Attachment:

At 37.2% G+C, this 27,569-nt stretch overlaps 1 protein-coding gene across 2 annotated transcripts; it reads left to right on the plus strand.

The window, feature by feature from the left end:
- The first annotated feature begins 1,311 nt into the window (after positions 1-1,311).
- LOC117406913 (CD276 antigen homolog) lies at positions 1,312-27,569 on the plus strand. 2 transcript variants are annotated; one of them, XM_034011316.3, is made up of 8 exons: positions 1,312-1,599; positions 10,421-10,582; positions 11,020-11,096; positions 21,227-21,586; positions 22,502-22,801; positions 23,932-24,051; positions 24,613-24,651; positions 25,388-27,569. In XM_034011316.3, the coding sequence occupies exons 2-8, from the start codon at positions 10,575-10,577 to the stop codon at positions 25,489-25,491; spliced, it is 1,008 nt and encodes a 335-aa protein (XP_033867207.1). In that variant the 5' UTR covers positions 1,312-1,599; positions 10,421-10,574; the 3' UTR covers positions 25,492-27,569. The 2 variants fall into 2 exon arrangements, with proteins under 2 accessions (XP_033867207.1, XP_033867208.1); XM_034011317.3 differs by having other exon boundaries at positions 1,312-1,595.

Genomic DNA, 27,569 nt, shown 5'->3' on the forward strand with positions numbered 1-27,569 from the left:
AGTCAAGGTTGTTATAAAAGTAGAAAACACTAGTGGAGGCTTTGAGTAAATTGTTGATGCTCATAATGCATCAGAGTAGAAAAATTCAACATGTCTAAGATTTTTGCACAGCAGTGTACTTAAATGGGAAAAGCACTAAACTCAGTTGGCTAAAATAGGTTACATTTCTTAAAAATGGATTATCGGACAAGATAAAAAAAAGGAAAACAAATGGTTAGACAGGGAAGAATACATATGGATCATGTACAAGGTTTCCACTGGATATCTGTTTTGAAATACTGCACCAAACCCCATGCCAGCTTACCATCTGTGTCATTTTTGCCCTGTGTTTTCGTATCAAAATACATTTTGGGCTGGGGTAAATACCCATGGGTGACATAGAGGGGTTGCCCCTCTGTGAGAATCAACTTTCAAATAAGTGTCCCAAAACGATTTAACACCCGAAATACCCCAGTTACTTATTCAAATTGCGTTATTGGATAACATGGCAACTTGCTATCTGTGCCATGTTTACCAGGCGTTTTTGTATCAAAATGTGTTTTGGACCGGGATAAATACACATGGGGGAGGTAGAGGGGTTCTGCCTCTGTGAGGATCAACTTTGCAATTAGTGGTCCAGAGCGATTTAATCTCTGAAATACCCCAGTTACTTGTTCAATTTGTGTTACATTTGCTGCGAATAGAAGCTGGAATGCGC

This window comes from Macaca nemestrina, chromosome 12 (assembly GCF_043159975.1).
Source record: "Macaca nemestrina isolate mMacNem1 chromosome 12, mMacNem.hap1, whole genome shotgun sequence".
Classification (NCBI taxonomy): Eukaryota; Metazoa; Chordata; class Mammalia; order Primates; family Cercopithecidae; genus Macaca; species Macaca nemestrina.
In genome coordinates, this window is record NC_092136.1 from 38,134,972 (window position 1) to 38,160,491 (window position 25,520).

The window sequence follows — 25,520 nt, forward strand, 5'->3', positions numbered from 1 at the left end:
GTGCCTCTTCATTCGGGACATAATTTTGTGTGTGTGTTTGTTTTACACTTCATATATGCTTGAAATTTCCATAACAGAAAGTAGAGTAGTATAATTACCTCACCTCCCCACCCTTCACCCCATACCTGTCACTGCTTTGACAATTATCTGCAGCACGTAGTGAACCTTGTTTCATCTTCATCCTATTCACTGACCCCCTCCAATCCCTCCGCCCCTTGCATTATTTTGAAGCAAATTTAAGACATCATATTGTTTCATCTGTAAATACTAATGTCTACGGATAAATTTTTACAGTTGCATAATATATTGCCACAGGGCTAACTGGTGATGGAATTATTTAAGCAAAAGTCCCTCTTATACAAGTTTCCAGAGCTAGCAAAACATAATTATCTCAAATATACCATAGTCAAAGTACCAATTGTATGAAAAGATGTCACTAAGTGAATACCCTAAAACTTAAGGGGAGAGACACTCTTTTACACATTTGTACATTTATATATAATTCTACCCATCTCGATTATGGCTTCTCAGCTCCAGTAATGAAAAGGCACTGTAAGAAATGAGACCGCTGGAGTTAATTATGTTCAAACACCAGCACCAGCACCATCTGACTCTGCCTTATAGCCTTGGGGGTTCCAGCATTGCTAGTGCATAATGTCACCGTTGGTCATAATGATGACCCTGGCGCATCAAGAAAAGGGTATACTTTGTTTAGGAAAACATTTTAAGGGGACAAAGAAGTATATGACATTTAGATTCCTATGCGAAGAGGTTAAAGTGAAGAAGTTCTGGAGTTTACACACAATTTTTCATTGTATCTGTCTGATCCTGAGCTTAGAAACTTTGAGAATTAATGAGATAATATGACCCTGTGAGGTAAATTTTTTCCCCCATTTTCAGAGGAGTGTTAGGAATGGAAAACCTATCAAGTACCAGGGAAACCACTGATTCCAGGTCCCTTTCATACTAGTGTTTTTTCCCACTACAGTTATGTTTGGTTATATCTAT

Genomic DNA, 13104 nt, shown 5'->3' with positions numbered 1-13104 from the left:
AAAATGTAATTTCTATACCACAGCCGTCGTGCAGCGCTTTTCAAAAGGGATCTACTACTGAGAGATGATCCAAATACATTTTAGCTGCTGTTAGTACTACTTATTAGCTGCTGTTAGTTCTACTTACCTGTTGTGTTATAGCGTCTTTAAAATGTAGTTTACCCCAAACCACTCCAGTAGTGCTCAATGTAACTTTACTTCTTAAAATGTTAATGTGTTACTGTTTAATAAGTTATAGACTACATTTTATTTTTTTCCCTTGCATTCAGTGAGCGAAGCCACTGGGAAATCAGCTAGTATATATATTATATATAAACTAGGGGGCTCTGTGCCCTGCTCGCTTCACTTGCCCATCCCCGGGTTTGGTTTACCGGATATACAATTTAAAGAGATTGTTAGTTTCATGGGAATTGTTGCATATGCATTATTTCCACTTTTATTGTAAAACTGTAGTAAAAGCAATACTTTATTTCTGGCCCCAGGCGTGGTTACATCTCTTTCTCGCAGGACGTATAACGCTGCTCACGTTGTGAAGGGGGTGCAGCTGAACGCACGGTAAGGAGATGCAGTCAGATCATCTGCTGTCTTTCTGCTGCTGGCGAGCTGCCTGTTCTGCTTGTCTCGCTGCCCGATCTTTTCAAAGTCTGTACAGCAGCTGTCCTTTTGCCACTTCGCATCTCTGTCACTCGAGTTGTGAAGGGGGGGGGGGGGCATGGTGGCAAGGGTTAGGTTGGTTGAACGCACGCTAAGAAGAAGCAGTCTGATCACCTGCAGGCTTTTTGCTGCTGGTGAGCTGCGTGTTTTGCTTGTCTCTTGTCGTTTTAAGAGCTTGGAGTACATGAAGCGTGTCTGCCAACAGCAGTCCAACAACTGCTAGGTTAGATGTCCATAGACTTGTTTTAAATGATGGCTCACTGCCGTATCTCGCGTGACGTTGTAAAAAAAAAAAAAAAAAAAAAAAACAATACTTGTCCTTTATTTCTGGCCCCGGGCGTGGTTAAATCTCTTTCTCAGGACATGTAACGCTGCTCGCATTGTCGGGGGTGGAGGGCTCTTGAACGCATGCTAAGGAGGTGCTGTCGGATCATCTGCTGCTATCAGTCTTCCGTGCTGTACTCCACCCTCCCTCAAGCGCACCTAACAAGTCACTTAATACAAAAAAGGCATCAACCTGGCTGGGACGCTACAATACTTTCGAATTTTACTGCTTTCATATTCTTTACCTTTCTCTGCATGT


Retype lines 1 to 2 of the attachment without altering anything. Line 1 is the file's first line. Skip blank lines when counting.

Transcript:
At 37.2% G+C, this 27,569-nt stretch overlaps 1 protein-coding gene across 2 annotated transcripts; it reads left to right on the plus strand.

The window, feature by feature from the left end: